Face-to-face communication consists of integrating speech and visual input, such as co-speech gestures. Iconic gestures (e.g. a drinking gesture) can enhance speech comprehension, especially when speech is difficult to comprehend, such as in noise (e.g. Holle et al., 2010) or in non-native speech comprehension (e.g. Sueyoshi & Hardison, 2005). Previous behavioral and neuroimaging studies have argued that the integration of speech and gestures is stronger when speech intelligibility decreases (e.g. Holle et al., 2010), but that in clear speech, non-native listeners benefit more from gestures than native listeners (Dahl & Ludvigson, 2014; Sueyoshi & Hardison, 2005). So far, the neurocognitive mechanisms of how non-native speakers integrate speech and gestures in adverse listening conditions remain unknown. We investigated whether high-proficient non-native speakers of Dutch make use of iconic co-speech gestures as much as native speakers during clear and degraded speech comprehension. In an EEG study, native (n = 23) and non-native (German, n = 23) speakers of Dutch watched videos of an actress uttering Dutch action verbs. Speech was presented either as clear or degraded by applying noise-vocoding (6-band), and accompanied by a matching or mismatching iconic gesture. This allowed us to calculate both the effects of speech degradation and semantic congruency of the gesture on the N400 component. The N400 was taken as an index of semantic integration effort (Kutas & Federmeier, 2011). In native listeners, N400 amplitude was sensitive to mismatches between speech and gesture and degradation; the most pronounced N400 was found in response to degraded speech and a mismatching gesture (DMM), followed by degraded speech and a matching gesture (DM), clear speech and a mismatching gesture (CMM), and clear speech and a matching gesture (CM) (DMM>DM>CMM>CM, all p < .05). In non-native speakers, we found a difference between CMM and CM but not DMM and DM. However, degraded conditions differed from clear conditions (DMM=DM>CMM>CM, all significant comparisons p < .05). Directly comparing native to non-native speakers, the N400 effect (i.e. the difference between CMM and CM / DMM and DM) was greater for non-native speakers in clear speech, but for native speakers in degraded speech. These results provide further evidence for the claim that in clear speech, non-native speakers benefit more from gestural information than native speakers, as indexed by a larger N400 effect for mismatch manipulation. Both native and non-native speakers show integration effort during degraded speech comprehension. However, native speakers require less effort to recognize auditory cues in degraded speech than non-native speakers, resulting in a larger N400 for degraded speech and a mismatching gesture for natives than non-natives. Conversely, non-native speakers require more effort to resolve auditory cues when speech is degraded and can therefore not benefit as much from auditory cues to map the semantic information from gesture to as native speakers. In sum, non-native speakers can benefit from gestural information in speech comprehension more than native listeners, but not when speech is degraded. Our findings suggest that the native language of the listener modulates multimodal semantic integration in adverse listening conditions.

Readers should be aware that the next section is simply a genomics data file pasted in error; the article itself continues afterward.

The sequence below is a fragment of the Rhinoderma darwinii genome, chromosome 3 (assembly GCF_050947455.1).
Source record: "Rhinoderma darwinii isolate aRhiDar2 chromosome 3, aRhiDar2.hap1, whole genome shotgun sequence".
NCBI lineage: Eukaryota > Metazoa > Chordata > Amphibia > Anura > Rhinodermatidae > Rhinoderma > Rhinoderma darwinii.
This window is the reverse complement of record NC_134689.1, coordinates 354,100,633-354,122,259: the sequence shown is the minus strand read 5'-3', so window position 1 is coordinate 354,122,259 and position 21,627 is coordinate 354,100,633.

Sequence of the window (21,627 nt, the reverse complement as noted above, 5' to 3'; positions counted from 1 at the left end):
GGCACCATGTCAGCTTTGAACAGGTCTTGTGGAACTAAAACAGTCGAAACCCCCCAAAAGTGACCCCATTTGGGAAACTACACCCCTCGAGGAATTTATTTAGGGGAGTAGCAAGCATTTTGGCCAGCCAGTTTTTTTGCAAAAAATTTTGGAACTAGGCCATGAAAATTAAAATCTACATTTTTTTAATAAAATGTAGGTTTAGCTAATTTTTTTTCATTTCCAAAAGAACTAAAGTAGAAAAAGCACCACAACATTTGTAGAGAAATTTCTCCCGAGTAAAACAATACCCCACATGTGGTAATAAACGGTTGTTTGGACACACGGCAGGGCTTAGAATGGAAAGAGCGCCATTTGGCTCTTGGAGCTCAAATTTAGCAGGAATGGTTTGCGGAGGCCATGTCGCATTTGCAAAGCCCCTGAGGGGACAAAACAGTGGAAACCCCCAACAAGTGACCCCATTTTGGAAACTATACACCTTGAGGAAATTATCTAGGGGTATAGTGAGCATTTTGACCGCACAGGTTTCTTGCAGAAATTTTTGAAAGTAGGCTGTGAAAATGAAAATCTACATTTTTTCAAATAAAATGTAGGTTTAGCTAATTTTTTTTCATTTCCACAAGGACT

• Drijvers, L. (2017). Left-temporal alpha and beta suppression predicts L2 listeners' benefit of gestures during clear and degraded speech comprehension. Talk presented at the Donders Discussions 2017. Nijmegen, the Netherlands. 2017-10-26 - 2017-10-27.